Bill Clinton: “All Americans rightly disturbed by the large number of illegal aliens entering our country” | Sep 2016

Bill Clinton Was Trump Back In 1995 – On Illegal Immigration

– Youtube

“All Americans, not just in the states most heavily affected, but in almost every state in this country, are rightly disturbed by the large number of illegal aliens entering our country. The jobs they hold might otherwise be held by citizens or legal immigrants. The public services they use are imposing burdens on our taxpayers.

That’s why our administration has moved agressively to secure our borders and by hiring a record number of new border agents… deporting twice as many illegal aliens as ever before…..We are a nation of immigrants but we are also a nation of laws…..”

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Hillary Clinton talks immigration reform at Springs Preserve

– Youtube

“I really don’t like what the Republicans are saying about immigrants…..we are a nation of immigrants…we were built by immigrants.”   –  Hillary Clinton


Hillary Clinton used to sound a lot like Trump on immigration

– Youtube

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The Immigration Reform and Control Act: What It Is, Why It Matters


By Evan Wyloge

Nov. 6, 1986.

With the stroke of a pen and a round of handshakes, President Ronald Reagan changed millions of lives and reframed immigration policy for decades to come.

Within months, millions of undocumented immigrants became eligible for legal status. Combining this “amnesty” with tighter border enforcement and employer sanctions, the Immigration Reform and Control Act of 1986 promised to fix what was widely considered a broken immigration system.

The bill had three main parts:

Employer Sanctions: The bill made it illegal to knowingly hire undocumented immigrants, continue to employ undocumented immigrants or to hire employees without properly checking their identity and employment eligibility.

Border Security: The bill specified a 50 percent increase in Border Patrol staffing along the Mexican border.

Legalization of Undocumented Immigrants: The bill created two groups of eligible applicants. The first included those who had lived continuously in the United States since before Jan. 1, 1982, and who met other criteria. This group accounted for roughly 1.7 million applications for legalization. The second group, Special Agricultural Workers, was made up of people who could show that they had worked 60 or more days in seasonal agricultural between May 1985 and May 1986. This group ended up totaling 1.3 million, far exceeding the original estimate of 250,000.

Reagan, who had been advocating for a bill for years, called it “the most comprehensive reform of our immigration laws since 1952.”

Although Reagan’s name is most often associated with this sweeping reform, previous administrations set the groundwork for IRCA’s main elements. During his 1972 re-election campaign, President Richard M. Nixon pointed to the hiring of undocumented immigrants as one reason for the creeping unemployment of the early 1970s, and he later made claims that undocumented immigrants put a burden on the nation’s welfare system.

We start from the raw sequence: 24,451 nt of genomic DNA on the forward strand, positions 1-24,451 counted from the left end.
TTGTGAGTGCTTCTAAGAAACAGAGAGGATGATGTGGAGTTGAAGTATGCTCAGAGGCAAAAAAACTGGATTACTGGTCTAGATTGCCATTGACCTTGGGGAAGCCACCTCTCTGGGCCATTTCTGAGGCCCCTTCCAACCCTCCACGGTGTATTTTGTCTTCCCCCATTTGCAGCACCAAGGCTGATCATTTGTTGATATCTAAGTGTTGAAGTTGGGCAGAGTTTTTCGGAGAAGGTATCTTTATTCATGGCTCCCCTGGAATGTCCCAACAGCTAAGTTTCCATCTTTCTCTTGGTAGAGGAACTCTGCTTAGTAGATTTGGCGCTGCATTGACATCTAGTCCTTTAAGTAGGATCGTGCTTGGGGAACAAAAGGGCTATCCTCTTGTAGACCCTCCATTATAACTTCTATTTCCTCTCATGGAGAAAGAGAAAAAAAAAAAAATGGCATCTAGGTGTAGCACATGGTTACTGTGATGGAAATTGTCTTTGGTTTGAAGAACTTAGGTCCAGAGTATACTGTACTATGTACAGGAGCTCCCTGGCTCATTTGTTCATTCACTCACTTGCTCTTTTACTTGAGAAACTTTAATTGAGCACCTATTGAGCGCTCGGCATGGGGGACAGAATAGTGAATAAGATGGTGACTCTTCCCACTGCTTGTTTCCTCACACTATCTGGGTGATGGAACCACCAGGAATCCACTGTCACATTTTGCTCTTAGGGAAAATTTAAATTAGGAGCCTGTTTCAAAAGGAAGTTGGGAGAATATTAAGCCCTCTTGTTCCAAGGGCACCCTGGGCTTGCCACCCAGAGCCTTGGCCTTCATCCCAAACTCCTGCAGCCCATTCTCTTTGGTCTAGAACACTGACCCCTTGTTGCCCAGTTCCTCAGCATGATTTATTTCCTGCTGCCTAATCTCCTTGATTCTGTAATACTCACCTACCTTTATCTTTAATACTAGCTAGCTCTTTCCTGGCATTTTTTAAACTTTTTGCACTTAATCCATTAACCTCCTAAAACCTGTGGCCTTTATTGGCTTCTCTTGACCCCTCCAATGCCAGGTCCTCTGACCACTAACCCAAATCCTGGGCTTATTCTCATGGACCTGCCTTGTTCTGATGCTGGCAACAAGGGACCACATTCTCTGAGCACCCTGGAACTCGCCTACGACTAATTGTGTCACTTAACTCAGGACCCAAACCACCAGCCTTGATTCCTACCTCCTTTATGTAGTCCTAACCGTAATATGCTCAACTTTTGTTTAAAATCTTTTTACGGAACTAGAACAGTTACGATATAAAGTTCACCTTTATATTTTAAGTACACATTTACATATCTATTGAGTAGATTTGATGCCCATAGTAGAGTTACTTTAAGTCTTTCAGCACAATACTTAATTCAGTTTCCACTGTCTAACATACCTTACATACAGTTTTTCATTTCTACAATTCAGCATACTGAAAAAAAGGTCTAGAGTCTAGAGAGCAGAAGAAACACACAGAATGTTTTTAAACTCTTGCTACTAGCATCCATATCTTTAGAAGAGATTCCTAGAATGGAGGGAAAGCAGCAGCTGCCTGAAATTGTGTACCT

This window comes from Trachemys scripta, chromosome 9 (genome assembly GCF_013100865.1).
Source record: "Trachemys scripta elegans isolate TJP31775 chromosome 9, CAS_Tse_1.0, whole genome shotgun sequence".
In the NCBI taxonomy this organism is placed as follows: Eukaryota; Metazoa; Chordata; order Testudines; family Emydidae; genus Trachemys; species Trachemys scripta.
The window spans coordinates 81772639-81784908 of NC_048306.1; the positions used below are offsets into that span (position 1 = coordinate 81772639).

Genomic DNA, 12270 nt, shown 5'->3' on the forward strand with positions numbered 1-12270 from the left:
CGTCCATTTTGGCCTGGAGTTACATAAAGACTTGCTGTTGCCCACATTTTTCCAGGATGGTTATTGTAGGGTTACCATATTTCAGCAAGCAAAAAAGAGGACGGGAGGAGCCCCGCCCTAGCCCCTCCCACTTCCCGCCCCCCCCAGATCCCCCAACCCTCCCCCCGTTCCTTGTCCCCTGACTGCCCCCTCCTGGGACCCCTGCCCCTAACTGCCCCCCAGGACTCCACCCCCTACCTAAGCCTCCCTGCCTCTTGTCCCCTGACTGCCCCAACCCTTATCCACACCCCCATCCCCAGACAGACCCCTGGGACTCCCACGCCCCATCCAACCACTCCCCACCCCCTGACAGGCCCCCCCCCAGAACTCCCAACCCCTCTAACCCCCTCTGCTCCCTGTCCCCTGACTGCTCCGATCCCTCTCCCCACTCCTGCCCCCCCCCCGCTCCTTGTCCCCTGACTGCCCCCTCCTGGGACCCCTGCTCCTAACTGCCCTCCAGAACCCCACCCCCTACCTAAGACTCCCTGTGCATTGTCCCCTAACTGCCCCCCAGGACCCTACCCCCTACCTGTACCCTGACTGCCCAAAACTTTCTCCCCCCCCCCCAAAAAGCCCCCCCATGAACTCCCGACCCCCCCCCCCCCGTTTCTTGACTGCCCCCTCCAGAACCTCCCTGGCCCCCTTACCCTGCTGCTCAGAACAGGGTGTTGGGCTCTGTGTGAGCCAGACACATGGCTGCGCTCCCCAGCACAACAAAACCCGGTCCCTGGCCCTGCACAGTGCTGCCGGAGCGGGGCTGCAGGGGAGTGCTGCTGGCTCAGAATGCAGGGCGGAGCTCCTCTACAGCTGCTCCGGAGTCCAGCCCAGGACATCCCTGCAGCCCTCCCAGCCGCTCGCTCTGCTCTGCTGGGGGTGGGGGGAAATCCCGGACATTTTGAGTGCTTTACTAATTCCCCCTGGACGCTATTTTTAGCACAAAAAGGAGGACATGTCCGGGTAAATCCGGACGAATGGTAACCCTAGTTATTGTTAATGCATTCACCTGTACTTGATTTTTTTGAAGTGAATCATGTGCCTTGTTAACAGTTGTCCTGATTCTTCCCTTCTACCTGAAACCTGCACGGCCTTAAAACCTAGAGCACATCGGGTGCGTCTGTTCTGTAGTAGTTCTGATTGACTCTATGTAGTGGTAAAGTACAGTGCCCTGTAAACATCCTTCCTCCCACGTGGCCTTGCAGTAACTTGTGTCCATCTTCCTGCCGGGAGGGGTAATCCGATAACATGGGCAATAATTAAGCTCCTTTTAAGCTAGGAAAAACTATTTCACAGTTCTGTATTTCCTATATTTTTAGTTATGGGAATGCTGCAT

President Gerald R. Ford signed into law the 1976 Immigration Act, which, among other things, reduced the number of Mexicans who could apply for legal immigration. Ford expressed his displeasure with that particular piece of the law, correctly anticipating that this would only increase the illegal entry of Mexican immigrants. He promised to submit legislation that would increase the legal immigration quota by January of the following year, but was unable to do so before President Jimmy Carter took office.

In August 1977, Carter proposed legislation to raise the immigration quota for Mexican immigrants and grant legalization to the undocumented immigrants already living in the country. Congress didn’t move on the proposal but worked with Carter to establish the Select Commission on Immigration and Refugee Policy “to study and evaluate the existing laws, policies and procedures governing the admission of immigrants and refugees…” The group’s final report wasn’t ready until March 1981 and was delivered not to Carter, but to the recently inaugurated Reagan.

The report described a population of 3 to 5 million undocumented immigrants already living, and most of them working, in the United States. Faced with these numbers, Reagan — perhaps the most iconic free-market champion of the last half century — took the report as proof that the problem was one of free-labor.

In a 1977 radio address, Reagan explained his views on illegal immigration by using the example of apples rotting on the trees of American orchards:

“It makes one wonder about the illegal alien fuss. Are great numbers of our unemployed really victims of the illegal alien invasion or are those illegal tourists actually doing work our own people won’t do? One thing is certain in this hungry world: No regulation or law should be allowed if it results in crops rotting in the fields for lack of harvesters.”

Armed with the 1981 study, Reagan began pushing for broad immigration reform in a way that previous administrations had not been able.”

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